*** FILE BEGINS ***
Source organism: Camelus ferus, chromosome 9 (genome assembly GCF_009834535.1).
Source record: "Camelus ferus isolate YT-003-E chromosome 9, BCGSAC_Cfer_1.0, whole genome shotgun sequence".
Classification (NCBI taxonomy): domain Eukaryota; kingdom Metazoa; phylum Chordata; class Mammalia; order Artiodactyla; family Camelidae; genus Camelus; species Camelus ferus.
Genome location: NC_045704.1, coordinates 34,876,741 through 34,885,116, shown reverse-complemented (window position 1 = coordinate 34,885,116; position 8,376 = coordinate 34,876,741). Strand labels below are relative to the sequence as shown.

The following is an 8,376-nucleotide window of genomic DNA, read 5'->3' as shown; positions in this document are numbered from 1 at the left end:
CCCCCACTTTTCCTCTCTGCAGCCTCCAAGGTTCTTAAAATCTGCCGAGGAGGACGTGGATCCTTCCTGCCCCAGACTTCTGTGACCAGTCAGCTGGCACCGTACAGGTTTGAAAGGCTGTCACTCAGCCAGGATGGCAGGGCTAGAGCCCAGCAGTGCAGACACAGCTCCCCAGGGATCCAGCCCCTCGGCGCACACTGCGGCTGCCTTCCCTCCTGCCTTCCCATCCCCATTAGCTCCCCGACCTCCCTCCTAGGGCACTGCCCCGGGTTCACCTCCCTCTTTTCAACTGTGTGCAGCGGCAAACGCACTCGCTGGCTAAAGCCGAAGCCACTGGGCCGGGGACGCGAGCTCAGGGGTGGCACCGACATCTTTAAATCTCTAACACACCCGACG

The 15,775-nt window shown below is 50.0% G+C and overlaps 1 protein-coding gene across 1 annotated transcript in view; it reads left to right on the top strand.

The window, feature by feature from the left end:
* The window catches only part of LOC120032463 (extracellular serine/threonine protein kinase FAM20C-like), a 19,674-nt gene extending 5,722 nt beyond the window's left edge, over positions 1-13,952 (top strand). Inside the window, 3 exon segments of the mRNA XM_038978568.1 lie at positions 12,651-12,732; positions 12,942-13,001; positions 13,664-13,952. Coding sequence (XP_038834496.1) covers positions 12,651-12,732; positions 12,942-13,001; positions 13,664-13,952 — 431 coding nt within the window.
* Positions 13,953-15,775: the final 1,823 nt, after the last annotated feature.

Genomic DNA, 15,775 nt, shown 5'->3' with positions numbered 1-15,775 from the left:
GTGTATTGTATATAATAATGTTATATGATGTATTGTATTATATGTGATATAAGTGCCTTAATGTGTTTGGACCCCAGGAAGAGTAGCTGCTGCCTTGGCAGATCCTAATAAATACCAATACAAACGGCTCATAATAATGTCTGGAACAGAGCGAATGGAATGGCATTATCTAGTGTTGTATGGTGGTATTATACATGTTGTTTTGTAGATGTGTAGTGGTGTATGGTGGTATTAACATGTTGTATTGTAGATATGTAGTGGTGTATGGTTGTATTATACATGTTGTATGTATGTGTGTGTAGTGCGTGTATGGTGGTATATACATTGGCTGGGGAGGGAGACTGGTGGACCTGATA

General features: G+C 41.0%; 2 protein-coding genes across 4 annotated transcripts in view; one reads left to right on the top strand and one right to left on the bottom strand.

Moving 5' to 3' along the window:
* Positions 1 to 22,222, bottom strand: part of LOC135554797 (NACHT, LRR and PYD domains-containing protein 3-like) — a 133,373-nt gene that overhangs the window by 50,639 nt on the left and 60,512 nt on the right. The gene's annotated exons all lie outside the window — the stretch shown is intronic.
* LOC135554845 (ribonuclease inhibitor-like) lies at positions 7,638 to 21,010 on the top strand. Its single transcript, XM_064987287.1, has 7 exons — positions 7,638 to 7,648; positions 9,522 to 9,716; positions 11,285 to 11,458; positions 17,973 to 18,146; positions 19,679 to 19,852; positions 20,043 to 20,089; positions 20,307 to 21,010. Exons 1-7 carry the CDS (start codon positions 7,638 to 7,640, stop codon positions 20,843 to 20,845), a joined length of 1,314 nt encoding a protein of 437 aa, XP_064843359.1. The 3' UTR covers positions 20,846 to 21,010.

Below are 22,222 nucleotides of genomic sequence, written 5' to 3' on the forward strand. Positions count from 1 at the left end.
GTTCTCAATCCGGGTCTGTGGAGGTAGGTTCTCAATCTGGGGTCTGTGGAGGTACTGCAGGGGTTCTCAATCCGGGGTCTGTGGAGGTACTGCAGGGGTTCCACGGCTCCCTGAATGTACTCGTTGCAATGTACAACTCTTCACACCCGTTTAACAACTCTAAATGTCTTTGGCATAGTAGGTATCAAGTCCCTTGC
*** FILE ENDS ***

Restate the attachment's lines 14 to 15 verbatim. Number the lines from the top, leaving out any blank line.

Moving 5' to 3' along the window:
* Positions 1 to 22,222, bottom strand: part of LOC135554797 (NACHT, LRR and PYD domains-containing protein 3-like) — a 133,373-nt gene that overhangs the window by 50,639 nt on the left and 60,512 nt on the right. The gene's annotated exons all lie outside the window — the stretch shown is intronic.